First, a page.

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Doomkaiser Dragon
Card# CSOC-EN043

Doomkaiser Dragon's effect isn't just for Zombie World duelists: remember that its effect can swipe copies of Plaguespreader Zombie, too!
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The Champions: Jae Kim
Matt Peddle

Tech. For TCG purposes, it means "an unexpected card designed to combat expected ones." Asura Priest, D.D. Crow, and Mobius the Frost Monarch are three good examples of tech cards. They aren't normally useful enough to be main decked, but if they happen to be good against what most people are playing they may be worth a spot in your line-up. Tech cards are best played when they suit your play style. For an example an aggressive player teching D.D. Crow is going to find it much more effective than a passive one.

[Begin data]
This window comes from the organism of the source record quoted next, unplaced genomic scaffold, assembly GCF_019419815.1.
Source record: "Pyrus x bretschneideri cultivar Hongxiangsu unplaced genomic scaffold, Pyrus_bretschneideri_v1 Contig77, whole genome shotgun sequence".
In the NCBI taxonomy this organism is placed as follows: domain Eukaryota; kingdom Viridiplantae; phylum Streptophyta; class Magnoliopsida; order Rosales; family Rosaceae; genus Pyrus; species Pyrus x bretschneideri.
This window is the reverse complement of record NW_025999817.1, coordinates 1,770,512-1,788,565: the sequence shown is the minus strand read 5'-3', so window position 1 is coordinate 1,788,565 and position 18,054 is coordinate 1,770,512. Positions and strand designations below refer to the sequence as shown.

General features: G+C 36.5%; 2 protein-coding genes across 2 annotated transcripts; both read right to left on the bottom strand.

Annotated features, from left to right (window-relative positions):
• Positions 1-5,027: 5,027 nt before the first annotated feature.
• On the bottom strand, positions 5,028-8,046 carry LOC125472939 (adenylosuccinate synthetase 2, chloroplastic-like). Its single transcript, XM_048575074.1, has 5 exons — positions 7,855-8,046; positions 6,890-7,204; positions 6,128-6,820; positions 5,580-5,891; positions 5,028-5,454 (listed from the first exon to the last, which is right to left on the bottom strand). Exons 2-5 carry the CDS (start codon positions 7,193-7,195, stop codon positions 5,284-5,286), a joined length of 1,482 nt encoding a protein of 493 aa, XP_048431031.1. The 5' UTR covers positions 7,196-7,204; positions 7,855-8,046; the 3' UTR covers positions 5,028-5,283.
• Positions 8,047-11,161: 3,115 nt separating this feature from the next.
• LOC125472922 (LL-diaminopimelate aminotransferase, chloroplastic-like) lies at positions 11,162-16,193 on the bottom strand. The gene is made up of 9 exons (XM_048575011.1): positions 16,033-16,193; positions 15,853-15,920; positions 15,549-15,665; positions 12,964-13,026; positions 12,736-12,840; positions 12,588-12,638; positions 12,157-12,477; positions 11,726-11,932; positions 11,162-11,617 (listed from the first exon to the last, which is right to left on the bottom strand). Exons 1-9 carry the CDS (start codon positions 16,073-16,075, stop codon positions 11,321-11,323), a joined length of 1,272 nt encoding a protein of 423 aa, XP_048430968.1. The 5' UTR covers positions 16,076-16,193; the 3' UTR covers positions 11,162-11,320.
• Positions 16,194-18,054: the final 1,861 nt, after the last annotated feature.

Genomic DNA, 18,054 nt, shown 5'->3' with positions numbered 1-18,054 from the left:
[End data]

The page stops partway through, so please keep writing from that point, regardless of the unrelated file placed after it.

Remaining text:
Jae's been to The Champions on several occasions. Each time it's because he's accurately predicted the metagame and prepared to beat it. Many times he's taken rogue strategies and applied appropriate tech to beat the expected field. This time he's taken the best deck there is and suped it up. It's amazing how little can do so much, but with only a few changes Jae has created a completely different deck. Let's take a look:

Monsters: 18
2 Dark Armed Dragon
1 Breaker the Magical Warrior
1 Sangan
3 Krebons
1 Plaguespreader Zombie
3 Destiny Hero – Malicious
2 Destiny Hero – Diamond Dude
1 Dark Grepher
1 Necro Gardna
1 Elemental Hero Stratos
1 Spirit Reaper
1 Caius the Shadow Monarch

Spells: 15
3 Allure of Darkness
3 Reinforcement of the Army
3 Destiny Draw
1 Mystical Space Typhoon
1 Heavy Storm
1 Brain Control
1 Monster Reborn
2 Emergency Teleport

Traps: 9
2 Royal Oppression